If they had cancelled the RDU-BWI flight, which is what made it delayed in the first place, it would have cancelled RDU-BWI, BWI-BUF, BUF-BWI, BWI-STL and STL-TUL.....

Delaying did not put our planes out of place, it simply delayed it. CANCELLING would have really screwed up our system for the next day.

Why cancel when we know we can get the plane to the destination, later yes but it gets there.

Don't want to take this off topic, sorry folks.

Alex

PhilDernerJr
08-03-2007, 03:45 AM
Topic is pretty much discussed already, Alex, so run with it. :)

Alex T
08-24-2007, 12:12 PM
It is not soo much a safety issue but an operational issue I would think. Overflight seems like it would be a better deal. To keep delaying and delaying and elaying puts crews and planes out of place. Sometimes you just have to say lets cancel is the bottom line. The way you made WN out to sound is the big balls airlines commercial.

Ryan--

As per phil he said to keep going, I took the time to speak to some folks about why we do not cancel and brought up some points you mentioned which were very much Valid.

It seems delaying a flight cost significantly less then canceling as we do not have to pay for hotels and food accomodations if we cancel due to operational issues when there really isn't any (as you know cancells due to weather is different)

That night, all of our planes were sold out for the next day so if we cancelled there was a possibility they would not get home for another day or two. We did not want to put our passengers through that either.

We had to many passengers on each of our legs to simply over fly the city, because we would then have to deal with THOSE passengers at those intermiediate cities.

SWA is VERY VERY remarkeable about making sure planes and crews are back into place by the next day, whether we delay or cancel.

As for crews going illegal, if it happens, we call up one of our reserves from our bigger stations and fly them out to meet the plane on arrival or something. To ensure we have fresh crews all the time.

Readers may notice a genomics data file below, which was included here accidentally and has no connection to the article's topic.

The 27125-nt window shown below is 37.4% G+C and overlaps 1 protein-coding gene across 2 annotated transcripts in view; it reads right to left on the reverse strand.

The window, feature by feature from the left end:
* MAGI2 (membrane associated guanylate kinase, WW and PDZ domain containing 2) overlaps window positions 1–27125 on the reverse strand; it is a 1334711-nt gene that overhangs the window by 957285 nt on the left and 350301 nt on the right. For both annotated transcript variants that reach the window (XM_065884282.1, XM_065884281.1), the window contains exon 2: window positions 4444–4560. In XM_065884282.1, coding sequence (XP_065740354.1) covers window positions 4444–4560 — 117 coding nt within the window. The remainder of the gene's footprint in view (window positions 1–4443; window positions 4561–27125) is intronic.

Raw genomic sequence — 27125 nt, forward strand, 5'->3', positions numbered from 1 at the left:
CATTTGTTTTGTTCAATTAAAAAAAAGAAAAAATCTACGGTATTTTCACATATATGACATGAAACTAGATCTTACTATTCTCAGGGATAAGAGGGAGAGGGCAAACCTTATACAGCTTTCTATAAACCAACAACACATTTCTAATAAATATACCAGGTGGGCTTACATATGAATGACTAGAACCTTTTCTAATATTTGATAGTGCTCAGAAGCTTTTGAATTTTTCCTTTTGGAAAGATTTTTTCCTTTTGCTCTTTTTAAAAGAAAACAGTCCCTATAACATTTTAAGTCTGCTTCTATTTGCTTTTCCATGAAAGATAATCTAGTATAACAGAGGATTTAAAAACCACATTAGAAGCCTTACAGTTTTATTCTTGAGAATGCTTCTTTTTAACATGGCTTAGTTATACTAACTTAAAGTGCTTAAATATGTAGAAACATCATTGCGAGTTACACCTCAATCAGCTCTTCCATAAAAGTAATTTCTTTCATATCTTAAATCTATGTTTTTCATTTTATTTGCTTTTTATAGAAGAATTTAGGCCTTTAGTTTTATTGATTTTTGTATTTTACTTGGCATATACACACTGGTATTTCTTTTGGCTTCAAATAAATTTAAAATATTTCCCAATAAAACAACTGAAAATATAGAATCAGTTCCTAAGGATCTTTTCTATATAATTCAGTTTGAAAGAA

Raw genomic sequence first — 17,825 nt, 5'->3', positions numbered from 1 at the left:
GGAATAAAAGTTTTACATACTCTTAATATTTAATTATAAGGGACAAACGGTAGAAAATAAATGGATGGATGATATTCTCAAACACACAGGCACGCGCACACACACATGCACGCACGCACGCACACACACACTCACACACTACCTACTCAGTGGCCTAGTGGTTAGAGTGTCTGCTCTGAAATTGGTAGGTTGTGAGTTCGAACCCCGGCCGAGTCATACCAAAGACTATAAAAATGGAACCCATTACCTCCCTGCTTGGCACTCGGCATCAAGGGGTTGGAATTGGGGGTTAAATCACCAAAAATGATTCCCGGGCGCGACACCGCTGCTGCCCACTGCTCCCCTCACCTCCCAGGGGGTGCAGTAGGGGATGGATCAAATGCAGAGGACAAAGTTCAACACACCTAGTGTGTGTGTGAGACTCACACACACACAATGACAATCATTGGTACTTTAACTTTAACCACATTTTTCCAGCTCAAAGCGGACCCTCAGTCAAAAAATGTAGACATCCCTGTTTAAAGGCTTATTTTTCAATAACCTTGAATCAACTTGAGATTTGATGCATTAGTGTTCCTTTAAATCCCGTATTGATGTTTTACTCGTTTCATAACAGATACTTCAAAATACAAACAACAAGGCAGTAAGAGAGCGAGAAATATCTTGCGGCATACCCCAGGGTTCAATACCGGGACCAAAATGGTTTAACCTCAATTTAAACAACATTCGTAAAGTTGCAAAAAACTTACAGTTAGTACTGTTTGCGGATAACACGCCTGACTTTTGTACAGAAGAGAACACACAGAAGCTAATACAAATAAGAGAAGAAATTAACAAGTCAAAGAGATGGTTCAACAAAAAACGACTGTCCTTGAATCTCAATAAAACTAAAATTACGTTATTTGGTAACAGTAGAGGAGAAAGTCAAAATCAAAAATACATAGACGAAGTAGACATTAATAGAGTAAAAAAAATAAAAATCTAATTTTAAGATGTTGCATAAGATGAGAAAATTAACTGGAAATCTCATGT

As last night at ORD/MDW I am sure you saw all the horrible weather issues. A friend of mine sent this message about SWA yesterday..

"Last nights arrivals were still coming in as late as 5:35am this morning! This aircraft happened to be the 19:55 departure to ALB, so it left 10.5 hours late at 6:33 this morning. At 8:00pm departure to OMA left at 4:12am. An 8:20pm departure to PIT left at 5:42 this morning. "

Yes it is incredibly late, but no crews were illegal, and the passengers still got home within 24 hrs of their destination or less. From what I was told WN cancelled the least amount of flights, 35 flights were cancelled. I don't have any other flight information though. amd as you know, weather is always out of our control.

Hope this clears up some confusion or something.

Alex

PhilDernerJr
08-24-2007, 05:06 PM
NOTE: "Going illegal" refers to crews that exceed "duty time". They are limited to how many hours they can fly in regards to their rest needs. If a flight is delayed x amount of hours and it exceeds duty time, the flight must be cancelled or delayed until a new crew can take over. (correct me if I'm wrong on any part here).

NYCMedic
08-24-2007, 09:09 PM
You are correct Phil, but the crew can also call fatigue at any time wile on the ground even if the duty day has not been or will not be exceeded. For example a crew with an 18hr duty day is in a delay for an APU change before their 6hr flight. even after the 2 hr delay the crew would still be legal they might call fatigue just because they were sitting there for a few hrs.